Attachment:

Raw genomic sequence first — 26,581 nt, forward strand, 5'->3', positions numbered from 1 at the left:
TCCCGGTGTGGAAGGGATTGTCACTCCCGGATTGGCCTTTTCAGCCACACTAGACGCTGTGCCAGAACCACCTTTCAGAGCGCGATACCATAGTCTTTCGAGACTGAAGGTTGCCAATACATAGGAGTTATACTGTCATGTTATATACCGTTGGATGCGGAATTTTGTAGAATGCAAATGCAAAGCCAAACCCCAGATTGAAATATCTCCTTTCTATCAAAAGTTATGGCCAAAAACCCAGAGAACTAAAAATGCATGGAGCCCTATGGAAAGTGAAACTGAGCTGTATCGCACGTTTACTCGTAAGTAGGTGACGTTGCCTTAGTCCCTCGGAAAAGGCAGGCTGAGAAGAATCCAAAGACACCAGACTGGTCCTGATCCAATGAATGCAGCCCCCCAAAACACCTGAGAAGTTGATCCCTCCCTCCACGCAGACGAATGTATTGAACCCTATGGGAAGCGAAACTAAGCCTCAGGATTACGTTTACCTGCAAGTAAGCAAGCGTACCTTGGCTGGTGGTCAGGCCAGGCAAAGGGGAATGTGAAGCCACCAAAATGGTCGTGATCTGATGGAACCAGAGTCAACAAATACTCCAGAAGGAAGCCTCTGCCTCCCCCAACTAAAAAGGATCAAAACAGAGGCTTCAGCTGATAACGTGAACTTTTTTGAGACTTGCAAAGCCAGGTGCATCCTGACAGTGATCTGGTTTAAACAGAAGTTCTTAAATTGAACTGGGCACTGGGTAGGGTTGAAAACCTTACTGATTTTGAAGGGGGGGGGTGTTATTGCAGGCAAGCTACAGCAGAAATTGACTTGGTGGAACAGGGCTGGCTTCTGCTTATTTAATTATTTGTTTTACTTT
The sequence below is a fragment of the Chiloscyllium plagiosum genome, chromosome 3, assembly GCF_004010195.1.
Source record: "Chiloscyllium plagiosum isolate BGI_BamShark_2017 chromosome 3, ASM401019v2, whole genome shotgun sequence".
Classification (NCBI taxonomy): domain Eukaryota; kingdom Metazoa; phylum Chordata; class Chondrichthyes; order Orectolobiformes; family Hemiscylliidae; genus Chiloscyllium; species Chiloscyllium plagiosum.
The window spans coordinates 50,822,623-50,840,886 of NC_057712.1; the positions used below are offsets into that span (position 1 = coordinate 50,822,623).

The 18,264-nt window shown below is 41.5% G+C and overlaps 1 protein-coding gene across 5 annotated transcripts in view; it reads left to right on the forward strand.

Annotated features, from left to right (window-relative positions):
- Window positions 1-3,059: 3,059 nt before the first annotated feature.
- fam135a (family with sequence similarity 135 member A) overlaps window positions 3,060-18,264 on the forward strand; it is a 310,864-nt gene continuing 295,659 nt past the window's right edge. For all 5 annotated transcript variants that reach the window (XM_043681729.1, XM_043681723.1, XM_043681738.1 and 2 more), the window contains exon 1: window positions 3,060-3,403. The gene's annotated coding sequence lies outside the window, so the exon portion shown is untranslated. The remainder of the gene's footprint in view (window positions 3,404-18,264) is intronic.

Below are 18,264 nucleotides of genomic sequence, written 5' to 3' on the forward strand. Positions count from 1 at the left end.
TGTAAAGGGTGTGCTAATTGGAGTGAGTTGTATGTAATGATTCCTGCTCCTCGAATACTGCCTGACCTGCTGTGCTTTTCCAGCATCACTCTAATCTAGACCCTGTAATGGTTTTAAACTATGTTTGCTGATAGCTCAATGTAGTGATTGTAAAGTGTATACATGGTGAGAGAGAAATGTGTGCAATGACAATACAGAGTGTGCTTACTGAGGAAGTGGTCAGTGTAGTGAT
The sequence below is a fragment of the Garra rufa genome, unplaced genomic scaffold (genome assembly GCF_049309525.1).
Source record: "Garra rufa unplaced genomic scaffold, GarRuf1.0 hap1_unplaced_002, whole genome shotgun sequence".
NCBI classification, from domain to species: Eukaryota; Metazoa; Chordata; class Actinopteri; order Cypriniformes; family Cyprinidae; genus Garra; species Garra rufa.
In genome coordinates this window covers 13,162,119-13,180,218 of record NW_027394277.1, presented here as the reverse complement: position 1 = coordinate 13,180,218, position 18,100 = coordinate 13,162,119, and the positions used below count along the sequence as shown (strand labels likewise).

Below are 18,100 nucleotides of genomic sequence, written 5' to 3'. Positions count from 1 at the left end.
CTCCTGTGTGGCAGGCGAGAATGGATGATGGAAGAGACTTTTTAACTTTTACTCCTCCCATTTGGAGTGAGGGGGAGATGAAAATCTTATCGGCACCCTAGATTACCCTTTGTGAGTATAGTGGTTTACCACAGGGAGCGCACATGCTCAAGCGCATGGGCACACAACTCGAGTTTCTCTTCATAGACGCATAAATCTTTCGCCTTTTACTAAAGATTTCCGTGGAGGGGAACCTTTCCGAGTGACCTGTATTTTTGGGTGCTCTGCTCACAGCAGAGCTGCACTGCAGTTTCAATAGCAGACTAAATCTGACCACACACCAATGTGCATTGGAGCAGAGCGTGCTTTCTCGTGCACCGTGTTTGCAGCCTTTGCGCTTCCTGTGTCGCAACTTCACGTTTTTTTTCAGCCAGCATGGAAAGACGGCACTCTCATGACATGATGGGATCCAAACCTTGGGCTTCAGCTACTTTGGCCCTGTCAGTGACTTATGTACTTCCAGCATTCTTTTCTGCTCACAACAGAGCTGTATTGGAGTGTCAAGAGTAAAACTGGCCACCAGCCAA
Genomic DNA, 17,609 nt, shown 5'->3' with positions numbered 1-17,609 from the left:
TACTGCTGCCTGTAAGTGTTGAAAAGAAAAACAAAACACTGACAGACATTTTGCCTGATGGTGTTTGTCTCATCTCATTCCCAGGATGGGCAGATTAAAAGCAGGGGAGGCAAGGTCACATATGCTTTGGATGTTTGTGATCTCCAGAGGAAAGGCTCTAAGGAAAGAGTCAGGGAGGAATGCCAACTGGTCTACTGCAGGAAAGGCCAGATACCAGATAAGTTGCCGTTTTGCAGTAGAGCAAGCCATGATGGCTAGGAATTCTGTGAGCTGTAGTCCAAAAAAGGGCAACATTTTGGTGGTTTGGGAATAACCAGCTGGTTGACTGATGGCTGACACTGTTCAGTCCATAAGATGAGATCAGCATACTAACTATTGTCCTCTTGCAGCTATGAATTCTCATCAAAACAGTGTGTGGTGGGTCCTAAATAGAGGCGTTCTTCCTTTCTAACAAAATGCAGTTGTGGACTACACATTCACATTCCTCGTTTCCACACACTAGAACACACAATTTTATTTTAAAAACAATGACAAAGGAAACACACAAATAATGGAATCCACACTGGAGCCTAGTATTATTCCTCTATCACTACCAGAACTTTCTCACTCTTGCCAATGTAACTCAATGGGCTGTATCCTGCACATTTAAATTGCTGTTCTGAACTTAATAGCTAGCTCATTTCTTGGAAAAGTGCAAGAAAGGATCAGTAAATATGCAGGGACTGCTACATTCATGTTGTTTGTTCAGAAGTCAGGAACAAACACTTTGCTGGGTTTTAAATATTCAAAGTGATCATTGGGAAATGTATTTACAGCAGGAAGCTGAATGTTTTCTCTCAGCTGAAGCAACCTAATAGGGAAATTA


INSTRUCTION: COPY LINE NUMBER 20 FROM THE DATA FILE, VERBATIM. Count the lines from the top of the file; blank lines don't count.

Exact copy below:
TACTGCTGCCTGTAAGTGTTGAAAAGAAAAACAAAACACTGACAGACATTTTGCCTGATGGTGTTTGTCTCATCTCATTCCCAGGATGGGCAGATTAAAAGCAGGGGAGGCAAGGTCACATATGCTTTGGATGTTTGTGATCTCCAGAGGAAAGGCTCTAAGGAAAGAGTCAGGGAGGAATGCCAACTGGTCTACTGCAGGAAAGGCCAGATACCAGATAAGTTGCCGTTTTGCAGTAGAGCAAGCCATGATGGCTAGGAATTCTGTGAGCTGTAGTCCAAAAAAGGGCAACATTTTGGTGGTTTGGGAATAACCAGCTGGTTGACTGATGGCTGACACTGTTCAGTCCATAAGATGAGATCAGCATACTAACTATTGTCCTCTTGCAGCTATGAATTCTCATCAAAACAGTGTGTGGTGGGTCCTAAATAGAGGCGTTCTTCCTTTCTAACAAAATGCAGTTGTGGACTACACATTCACATTCCTCGTTTCCACACACTAGAACACACAATTTTATTTTAAAAACAATGACAAAGGAAACACACAAATAATGGAATCCACACTGGAGCCTAGTATTATTCCTCTATCACTACCAGAACTTTCTCACTCTTGCCAATGTAACTCAATGGGCTGTATCCTGCACATTTAAATTGCTGTTCTGAACTTAATAGCTAGCTCATTTCTTGGAAAAGTGCAAGAAAGGATCAGTAAATATGCAGGGACTGCTACATTCATGTTGTTTGTTCAGAAGTCAGGAACAAACACTTTGCTGGGTTTTAAATATTCAAAGTGATCATTGGGAAATGTATTTACAGCAGGAAGCTGAATGTTTTCTCTCAGCTGAAGCAACCTAATAGGGAAATTA